Professor Angela Smith has given a paper at the 26th Ross Priory International Seminar on Broadcast Talk 2018. Entitled 'Slow tv: the mesmerising antidote to political maelstroms', her talk traced the emergence of 'slow TV' as the antithesis of the fast-edited, fast-paced television that has developed as the dominant concept of the medium in the twenty-first century. More recently, it has been heralded as the antidote to the rise of right-wing populist noise.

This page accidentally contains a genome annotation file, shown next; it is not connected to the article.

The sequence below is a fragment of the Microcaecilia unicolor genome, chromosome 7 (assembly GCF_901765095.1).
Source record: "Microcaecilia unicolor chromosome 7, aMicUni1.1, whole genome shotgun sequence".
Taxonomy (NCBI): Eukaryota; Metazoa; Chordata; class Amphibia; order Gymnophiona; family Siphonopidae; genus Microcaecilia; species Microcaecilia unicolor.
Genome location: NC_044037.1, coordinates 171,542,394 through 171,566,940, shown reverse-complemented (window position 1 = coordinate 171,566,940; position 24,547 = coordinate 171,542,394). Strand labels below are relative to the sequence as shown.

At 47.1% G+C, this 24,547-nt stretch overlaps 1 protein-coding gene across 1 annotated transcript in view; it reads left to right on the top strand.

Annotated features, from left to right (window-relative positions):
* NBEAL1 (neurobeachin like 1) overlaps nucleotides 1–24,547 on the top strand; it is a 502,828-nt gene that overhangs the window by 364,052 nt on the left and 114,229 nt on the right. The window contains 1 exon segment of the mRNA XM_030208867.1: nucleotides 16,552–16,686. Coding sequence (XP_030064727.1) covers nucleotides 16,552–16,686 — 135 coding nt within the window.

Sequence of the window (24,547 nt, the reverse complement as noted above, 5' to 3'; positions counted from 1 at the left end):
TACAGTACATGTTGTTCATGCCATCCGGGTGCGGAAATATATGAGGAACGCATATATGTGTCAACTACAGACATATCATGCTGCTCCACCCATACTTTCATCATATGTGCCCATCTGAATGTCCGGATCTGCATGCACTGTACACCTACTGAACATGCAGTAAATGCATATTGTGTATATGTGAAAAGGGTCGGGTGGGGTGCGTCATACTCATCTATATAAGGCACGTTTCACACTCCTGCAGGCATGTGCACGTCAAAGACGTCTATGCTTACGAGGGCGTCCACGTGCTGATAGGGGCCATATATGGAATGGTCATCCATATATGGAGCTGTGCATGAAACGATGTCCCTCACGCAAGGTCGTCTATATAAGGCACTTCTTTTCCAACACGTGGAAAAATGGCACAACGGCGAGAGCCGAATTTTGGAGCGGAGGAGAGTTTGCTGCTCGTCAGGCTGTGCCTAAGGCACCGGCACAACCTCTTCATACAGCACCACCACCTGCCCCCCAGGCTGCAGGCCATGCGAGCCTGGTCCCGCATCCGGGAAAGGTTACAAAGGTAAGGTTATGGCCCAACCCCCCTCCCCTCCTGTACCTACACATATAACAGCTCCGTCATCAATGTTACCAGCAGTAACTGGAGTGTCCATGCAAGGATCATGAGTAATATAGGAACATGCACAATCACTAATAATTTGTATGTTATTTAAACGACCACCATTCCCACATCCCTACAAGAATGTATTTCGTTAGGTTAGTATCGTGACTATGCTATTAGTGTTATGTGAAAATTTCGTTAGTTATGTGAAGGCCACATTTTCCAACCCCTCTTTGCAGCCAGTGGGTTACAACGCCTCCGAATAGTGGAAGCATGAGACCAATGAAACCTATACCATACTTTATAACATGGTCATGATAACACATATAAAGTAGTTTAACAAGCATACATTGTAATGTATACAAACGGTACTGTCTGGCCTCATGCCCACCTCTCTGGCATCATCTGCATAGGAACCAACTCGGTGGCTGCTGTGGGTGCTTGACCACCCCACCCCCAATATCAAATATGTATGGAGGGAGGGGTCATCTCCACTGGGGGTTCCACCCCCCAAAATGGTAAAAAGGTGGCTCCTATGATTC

Whilst the early cable channels showed ambient images of burning fires or tropic fish tanks, slow tv is slightly more dynamic and deliberately edited to be relaxing as well as informative. Many of the visual tropes in slow tv come from arthouse cinema, particularly the lingering shots and sense of stillness. Unlike ambient tv, it has a narrative but not all of them have a narrator. The narrative is sometimes left to the viewer to work out, such as the original slow tv show, Train Ride: Bergen to Oslo (2009). Others have on-screen captions, such as The Ghan (2013). Where voice-over narrative does exist, it is descriptive and lacking in the usual tropes of drama. Angela's paper argued that the defining feature of slow tv is the narrative, but that this takes many different forms.